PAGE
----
After years of resisting the idea of advertising, Netflix (NFLX 1.29%) has done an about-face on the strategy. Its ad-based tier, priced at $6.99/month in the U.S., launched in November and is now live in 12 countries.

While it's too early to get any data on the performance of the ad-based tier, and the company has said it doesn't expect that offering to be material in the fourth quarter, Netflix co-CEO Reed Hastings made some comments at the New York Times DealBook conference that should stoke investor confidence in the ad business.

Several Netflix apps.

Image source: Netflix.

Mea culpa

Hastings admitted he was wrong to doubt the advertising business and said Netflix should have gotten into it years earlier.

He said the move into advertising ultimately comes down to customer satisfaction. "I have two religions: customer satisfaction and operating income," the Netflix chief told the Times' Andrew Ross Sorkin. He credited Hulu for showing that the dual tier could be successful, saying, "Hulu really proved that you could do that at scale and offer consumers lower prices, and that that was a better model."

Offering consumers lower prices is, naturally, one way to increase customer satisfaction.

Hastings, who once served on the board of Facebook (now Meta Platforms), also said he had believed Netflix wouldn't be able to compete with companies like Alphabet and Meta in digital advertising since they have so much data.

However, more recently, he recognized that his worry didn't apply to the TV market, saying:

What I failed to understand is that there's a lot of TV advertising that now couldn't find the viewers, because the 18 to 49 segment had moved online. They were not watching linear TV. And so the advertisers are desperate for connected TV or internet TV solutions. So that's the real thing that I missed. We didn't have to steal away the advertising revenue. In fact, it was pouring into connected TV if the inventory is there.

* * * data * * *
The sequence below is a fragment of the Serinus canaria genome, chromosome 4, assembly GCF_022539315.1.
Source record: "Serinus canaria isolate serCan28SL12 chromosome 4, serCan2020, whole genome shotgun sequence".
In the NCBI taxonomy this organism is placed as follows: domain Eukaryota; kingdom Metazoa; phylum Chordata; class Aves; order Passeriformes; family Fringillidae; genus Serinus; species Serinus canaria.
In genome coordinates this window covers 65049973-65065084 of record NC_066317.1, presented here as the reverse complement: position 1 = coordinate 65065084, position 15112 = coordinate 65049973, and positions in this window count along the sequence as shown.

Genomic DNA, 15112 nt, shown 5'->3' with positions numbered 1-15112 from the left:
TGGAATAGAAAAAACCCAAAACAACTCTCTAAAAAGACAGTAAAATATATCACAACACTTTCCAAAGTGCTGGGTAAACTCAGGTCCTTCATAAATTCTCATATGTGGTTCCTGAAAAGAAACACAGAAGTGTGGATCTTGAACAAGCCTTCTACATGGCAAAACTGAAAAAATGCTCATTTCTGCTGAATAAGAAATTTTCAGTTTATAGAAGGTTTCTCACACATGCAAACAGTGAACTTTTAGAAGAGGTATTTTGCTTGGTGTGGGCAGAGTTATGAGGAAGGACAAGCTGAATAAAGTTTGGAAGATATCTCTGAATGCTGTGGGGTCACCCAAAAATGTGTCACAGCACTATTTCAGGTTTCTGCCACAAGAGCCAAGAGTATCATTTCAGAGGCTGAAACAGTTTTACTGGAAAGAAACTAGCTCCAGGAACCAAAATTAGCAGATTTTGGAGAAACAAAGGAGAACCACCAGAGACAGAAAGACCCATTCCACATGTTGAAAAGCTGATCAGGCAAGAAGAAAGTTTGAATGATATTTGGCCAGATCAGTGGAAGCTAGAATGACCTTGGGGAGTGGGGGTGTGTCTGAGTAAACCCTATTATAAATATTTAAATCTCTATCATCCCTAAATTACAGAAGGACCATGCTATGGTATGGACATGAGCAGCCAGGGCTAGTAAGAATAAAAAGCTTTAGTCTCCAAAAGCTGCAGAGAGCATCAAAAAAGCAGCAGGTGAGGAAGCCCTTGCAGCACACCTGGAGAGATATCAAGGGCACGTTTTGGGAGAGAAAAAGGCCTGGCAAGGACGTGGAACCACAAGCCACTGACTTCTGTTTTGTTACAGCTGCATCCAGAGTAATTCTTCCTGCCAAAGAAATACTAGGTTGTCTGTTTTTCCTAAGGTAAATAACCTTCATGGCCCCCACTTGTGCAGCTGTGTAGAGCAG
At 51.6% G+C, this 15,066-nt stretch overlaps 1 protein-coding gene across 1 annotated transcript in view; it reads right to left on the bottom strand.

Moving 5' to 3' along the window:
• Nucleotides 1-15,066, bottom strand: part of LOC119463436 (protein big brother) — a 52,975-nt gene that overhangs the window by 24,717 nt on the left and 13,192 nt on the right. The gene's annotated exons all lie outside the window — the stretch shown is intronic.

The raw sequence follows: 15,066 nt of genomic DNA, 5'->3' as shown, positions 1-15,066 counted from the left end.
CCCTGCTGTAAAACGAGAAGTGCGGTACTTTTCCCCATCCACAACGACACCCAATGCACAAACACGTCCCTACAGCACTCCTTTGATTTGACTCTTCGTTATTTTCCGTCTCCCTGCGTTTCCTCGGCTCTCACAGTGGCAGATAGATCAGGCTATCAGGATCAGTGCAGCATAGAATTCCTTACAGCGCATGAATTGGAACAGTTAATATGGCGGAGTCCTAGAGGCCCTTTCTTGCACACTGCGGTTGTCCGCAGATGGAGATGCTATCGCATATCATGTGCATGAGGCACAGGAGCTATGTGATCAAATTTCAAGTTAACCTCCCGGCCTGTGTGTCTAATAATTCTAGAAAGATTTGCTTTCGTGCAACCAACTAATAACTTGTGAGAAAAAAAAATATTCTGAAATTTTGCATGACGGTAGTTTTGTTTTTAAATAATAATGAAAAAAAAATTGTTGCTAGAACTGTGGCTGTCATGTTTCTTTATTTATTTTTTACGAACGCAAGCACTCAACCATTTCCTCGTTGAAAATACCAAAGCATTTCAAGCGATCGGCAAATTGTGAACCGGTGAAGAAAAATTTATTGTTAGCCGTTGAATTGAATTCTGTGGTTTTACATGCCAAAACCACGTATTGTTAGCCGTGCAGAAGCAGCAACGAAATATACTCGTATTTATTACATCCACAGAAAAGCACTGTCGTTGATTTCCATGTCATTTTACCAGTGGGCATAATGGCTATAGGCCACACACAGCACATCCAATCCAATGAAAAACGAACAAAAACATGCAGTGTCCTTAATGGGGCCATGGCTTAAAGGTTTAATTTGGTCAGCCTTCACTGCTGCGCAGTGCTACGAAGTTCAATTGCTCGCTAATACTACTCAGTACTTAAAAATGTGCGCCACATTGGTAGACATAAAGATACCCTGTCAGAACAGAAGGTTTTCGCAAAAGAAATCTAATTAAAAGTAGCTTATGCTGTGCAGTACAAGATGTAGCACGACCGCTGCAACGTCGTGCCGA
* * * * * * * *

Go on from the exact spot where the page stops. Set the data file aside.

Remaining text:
Hastings seems to be saying there is huge demand from advertisers for connected-TV inventory. While that isn't a specific comment on Netflix's own launch of its ad-supported service, it would seem to bode well for the new revenue stream.

A huge opportunity

The majority of Netflix's subscriber base will be on the ad-free tier for the foreseeable future, but the ad-based tier allows it to tap into a potentially massive market.

The linear TV ad market in the U.S. is estimated to be worth $68 billion in 2022. Connected-TV (CTV) ads typically fetch twice (or more) the price that a linear TV ad does, meaning the U.S. CTV market is worth tens of billions with linear TV ads gradually moving over to CTV. Raking in even a small percentage of that would move the needle for Netflix.

Adtech companies are also touting strong growth in CTV, even as the overall digital ad market has slowed due to fears of a recession.

Jeff Green, CEO of digital ad-buying platform The Trade Desk, said of CTV on the company's recent earnings call, "Right now, at The Trade Desk, we're living a secular tailwind that I don't know that we've ever seen before, and I don't know that we'll ever see again, and that is going to continue into 2023, largely because of the amount of inventory that is coming online." Green also said he thought CTV would soon be the most data-driven channel, meaning the premium for CTV ads could continue to rise.

What it means for Netflix

Though it could take several quarters or even years for Netflix's ad-supported subscriber base to scale, it's clear advertisers are eager to partner with the company. As the world's largest streaming service, Netflix can provide something no other platform can: a global reach with more than 200 million household members, targeting and tracking that comes with knowing who's watching, and the benefit of an engrossing large-screen experience.

Investors should learn more from the company's next earnings report in January, but the ad business is likely to delight them in the future. They shouldn't underestimate the opportunity.